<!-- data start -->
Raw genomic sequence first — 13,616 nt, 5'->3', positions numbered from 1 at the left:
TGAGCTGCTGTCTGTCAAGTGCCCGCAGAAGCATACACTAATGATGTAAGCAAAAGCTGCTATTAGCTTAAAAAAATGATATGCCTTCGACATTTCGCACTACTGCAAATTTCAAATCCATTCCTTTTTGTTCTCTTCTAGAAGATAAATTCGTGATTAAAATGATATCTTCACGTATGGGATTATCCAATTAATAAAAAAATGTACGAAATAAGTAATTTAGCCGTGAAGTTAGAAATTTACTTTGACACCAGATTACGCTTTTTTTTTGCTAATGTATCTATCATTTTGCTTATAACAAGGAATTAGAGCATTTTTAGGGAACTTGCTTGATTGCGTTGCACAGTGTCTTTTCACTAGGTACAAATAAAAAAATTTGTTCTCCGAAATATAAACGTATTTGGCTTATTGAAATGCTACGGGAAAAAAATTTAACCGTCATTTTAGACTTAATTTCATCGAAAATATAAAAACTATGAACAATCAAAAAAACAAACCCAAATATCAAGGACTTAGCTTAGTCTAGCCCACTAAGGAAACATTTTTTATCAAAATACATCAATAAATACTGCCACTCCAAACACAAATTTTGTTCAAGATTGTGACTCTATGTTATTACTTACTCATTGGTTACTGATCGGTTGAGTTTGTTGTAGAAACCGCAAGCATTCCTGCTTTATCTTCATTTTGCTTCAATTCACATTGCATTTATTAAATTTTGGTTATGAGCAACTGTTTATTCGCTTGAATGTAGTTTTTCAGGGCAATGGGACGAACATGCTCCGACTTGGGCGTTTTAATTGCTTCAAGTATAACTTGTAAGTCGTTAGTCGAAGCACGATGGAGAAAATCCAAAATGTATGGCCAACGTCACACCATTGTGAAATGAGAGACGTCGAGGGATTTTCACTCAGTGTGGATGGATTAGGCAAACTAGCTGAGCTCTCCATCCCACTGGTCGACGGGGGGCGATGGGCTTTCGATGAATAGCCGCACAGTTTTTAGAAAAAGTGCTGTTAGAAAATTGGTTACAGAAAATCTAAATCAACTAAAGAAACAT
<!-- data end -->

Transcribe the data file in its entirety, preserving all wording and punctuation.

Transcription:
Raw genomic sequence first — 13,616 nt, 5'->3', positions numbered from 1 at the left:
TGAGCTGCTGTCTGTCAAGTGCCCGCAGAAGCATACACTAATGATGTAAGCAAAAGCTGCTATTAGCTTAAAAAAATGATATGCCTTCGACATTTCGCACTACTGCAAATTTCAAATCCATTCCTTTTTGTTCTCTTCTAGAAGATAAATTCGTGATTAAAATGATATCTTCACGTATGGGATTATCCAATTAATAAAAAAATGTACGAAATAAGTAATTTAGCCGTGAAGTTAGAAATTTACTTTGACACCAGATTACGCTTTTTTTTTGCTAATGTATCTATCATTTTGCTTATAACAAGGAATTAGAGCATTTTTAGGGAACTTGCTTGATTGCGTTGCACAGTGTCTTTTCACTAGGTACAAATAAAAAAATTTGTTCTCCGAAATATAAACGTATTTGGCTTATTGAAATGCTACGGGAAAAAAATTTAACCGTCATTTTAGACTTAATTTCATCGAAAATATAAAAACTATGAACAATCAAAAAAACAAACCCAAATATCAAGGACTTAGCTTAGTCTAGCCCACTAAGGAAACATTTTTTATCAAAATACATCAATAAATACTGCCACTCCAAACACAAATTTTGTTCAAGATTGTGACTCTATGTTATTACTTACTCATTGGTTACTGATCGGTTGAGTTTGTTGTAGAAACCGCAAGCATTCCTGCTTTATCTTCATTTTGCTTCAATTCACATTGCATTTATTAAATTTTGGTTATGAGCAACTGTTTATTCGCTTGAATGTAGTTTTTCAGGGCAATGGGACGAACATGCTCCGACTTGGGCGTTTTAATTGCTTCAAGTATAACTTGTAAGTCGTTAGTCGAAGCACGATGGAGAAAATCCAAAATGTATGGCCAACGTCACACCATTGTGAAATGAGAGACGTCGAGGGATTTTCACTCAGTGTGGATGGATTAGGCAAACTAGCTGAGCTCTCCATCCCACTGGTCGACGGGGGGCGATGGGCTTTCGATGAATAGCCGCACAGTTTTTAGAAAAAGTGCTGTTAGAAAATTGGTTACAGAAAATCTAAATCAACTAAAGAAACAT